America's Airline to the World

Ad circa 1940:  "Flying Clipper Cruises -- AROUND SOUTH AMERICA." Don Thomas Collection.



A Selection from Pan Am's "America's Airline to the World"

For years, Pan American Airwaysever expanding and improving was synonymous with the best of world travel.

"BRAZIL !" is a 1980's TV spot produced by the Carl Ally Agency for Pan Am's "America's Airline to the World" advertising campaign. With the feel of a micro travelog, some well-known Brazilian attractions are presented in a quick panoply of shots that inspire an active vacation experience, along with the reminder of Pan Am's frequent service to Brazil.

Pan Am Historical Foundation Film Archive, "America's Airline to the World," Brazil (PAHF/Eric Sorensen Collection).


A Sampling of Pan Am Promotions to Latin America

This trove of Pan Am's South American ads creates a rough outline of the history of the airline, from the early years when Pan Am first reached the southern hemisphere, to its development of routes on the west coast and east coasts.

It shows ads during World War Two and after, in the post war Golden Age of travel, through to the Jet Age and beyond.

Pan Am's earliest route development was in the Americas, providing not just typical airline transport, but expanding and marketing services besides air mail and air freight. Early descriptive Pan Am ads promoted "cruises" that enticed travelers to take small land planes, and later on, flying boats to visit exotic locales. Adventurous travelers like Clara Adams, who often traveled on Pan Am, popularized stories of their journeys and encouraged others to follow suit. By keeping in the public eye with news stories and speaking engagements, they became the "influencers" of their day.

First Air Cruise in America, circa 1929, shows a Fokker 10 over Havana. The cruise included rail and steamship, with flights from Miami to Puerto Rico (PAHF/Don Thomas Collection).

First Air Cruise in America, circa 1929, shows a Fokker 10 over Havana. The cruise included rail and steamship, with flights from Miami to Puerto Rico (PAHF/Don Thomas Collection).

First Air Cruise in America, circa 1929, shows a Fokker 10 over Havana. The cruise included rail and steamship, with flights from Miami to Puerto Rico (PAHF/Don Thomas Collection).

Pan Am's very first routes were built around the Caribbean, Mexico, and Central America.

A circa 1929 Pan Am brochure entitled "First Air Cruise in America," promoted an early tour for passengers to arrive in Miami by train on the "Atlantic Coast Line" from New York, fly by Fokker via "Pan-American Airways" to San Juan, enjoy the Coamo Hot Springs, and return to New York on the SS Coamo of the "Porto Rico Line."

Also that year, Pan Am joined with W.R. Grace Shipping to create Panagra (Pan American-Grace Airways) that extended from the Panama Canal Zone down through Central America, flying small planes like their Ford Tri-motors along the west coast of South America.

January 1, 1941: Panair do Brasil, S.A., Pan American Airways System timetable (Courtesy of Bjorn Larsson, "Airline Timetable Images") at Timetable

In September 1930, Pan Am purchased New York, Rio, and Buenos Aires Line (NYRBA).

This added the east coast of South America to their routes, and in the process, acquiring a sizeable fleet of Consolidated Commodore flying boats capable of making the long 600-mile flight between Kingston, Jamaica and Barranquilla, Colombia. The affiliate was named Panair do Brasil.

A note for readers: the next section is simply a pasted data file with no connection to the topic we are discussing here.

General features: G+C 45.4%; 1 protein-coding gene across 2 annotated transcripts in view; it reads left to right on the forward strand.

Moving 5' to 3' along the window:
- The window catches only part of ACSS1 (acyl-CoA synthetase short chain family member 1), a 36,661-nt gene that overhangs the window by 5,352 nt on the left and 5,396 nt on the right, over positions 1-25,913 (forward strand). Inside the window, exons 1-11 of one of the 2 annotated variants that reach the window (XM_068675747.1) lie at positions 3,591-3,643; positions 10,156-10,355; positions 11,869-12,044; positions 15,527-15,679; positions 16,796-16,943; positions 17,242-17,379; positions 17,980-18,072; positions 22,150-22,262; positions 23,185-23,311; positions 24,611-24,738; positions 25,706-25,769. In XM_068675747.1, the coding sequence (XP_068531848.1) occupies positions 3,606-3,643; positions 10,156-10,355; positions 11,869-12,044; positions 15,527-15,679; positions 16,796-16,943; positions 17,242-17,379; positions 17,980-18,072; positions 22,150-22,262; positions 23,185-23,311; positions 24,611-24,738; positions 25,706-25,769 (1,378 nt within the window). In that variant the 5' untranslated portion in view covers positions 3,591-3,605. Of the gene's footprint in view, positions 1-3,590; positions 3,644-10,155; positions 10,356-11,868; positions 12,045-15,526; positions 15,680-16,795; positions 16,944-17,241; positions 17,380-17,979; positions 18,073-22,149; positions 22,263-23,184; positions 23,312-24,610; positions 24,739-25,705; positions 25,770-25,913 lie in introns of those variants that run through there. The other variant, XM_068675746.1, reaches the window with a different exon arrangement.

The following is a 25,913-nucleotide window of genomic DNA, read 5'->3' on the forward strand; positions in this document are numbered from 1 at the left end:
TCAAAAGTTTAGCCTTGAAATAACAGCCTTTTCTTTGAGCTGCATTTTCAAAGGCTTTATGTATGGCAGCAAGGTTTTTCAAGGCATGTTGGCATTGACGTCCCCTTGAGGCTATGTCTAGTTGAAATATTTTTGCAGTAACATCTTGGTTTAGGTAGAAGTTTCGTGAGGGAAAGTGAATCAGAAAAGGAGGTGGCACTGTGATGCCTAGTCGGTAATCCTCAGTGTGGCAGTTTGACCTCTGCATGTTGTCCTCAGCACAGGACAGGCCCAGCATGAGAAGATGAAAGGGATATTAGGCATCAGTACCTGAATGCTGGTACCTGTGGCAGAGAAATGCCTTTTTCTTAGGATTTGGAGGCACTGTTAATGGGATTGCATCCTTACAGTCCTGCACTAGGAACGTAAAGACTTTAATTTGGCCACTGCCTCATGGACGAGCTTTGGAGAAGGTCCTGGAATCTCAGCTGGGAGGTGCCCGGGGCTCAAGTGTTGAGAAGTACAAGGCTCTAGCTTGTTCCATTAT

Ford Tri-motor landing on the West Coast of South America, c. 1930 (Pan Am Historical Foundation Film collection).


Pan Am Map: By late 1930 Pan Am routes extended around South America. The map shows "PlaneTrain" domestic US airmail lines and railroads that would carry passengers to Miami and Brownsville to begin their adventures flying on Pan Am..

"The World's Greatest Air Transportation System"

This late 1930 Pan Am route map illustrates the company's "PlaneTrain" promotion, that took passengers on US airmail lines and railroads to Pan Am's Miami and Brownsville bases to begin their adventures on Pan Am flights.

Along with its affiliates Pan Air do Brasil on the east coast & Panagra on the west coast, Pan Am could now transport passengers nearly all the way around the continent of South America using planes like Fords and Commodores as shown in the map.

"Discover a New World"

1934: "FROM FALL TO SPRING AND BACK AGAIN." This Pan Am ad offered fall-season travelers a tour with flights to Rio on Pan Am's very first Sikorsky S-42. The 17,000 mile round trip journey took 6-1/2 weeks by air and steamship, just half the time of cruises by steamship alone. Departing Havana, travelers could visit 21 countries and islands in Latin America aboard the "Brazilian Clipper" America's largest and most luxurious airliner," for $1200. Once in Rio, travelers had options to reach Buenos Aires by steamer, or extend their journey up the west coast of South America by plane and rail.

See South America by Air, early 1940s Pan Am Ad

"See America by Air!"

1940s: "...skirt the Andes, leap the Equator in the wink of an eye — cradled in great American planes, operating on fast and frequent schedules." This ad shows Pan Am's land routes in red on the west coast of South America accessible by propliners such as Douglas DC-3s and Boeing 307 Stratoliners. East coast routes are shown in black: For many years S-42s and Commodores flew Pan Am's former NYRBA routes via Pan Air do Brasil. From the east coast, adventurous explorers could take Sikorsky S-43 "Baby Clippers" and Fairchild F-91 "Jungle Clippers" to reach remote places on the Amazon River.

February 1940, "Flying Clipper Cruises around South America" featured a Pan AmBoeing 314 which never made scheduled passenger flights around the continent due to interruptions of World War Two.

Flying Clipper Cruises Around South America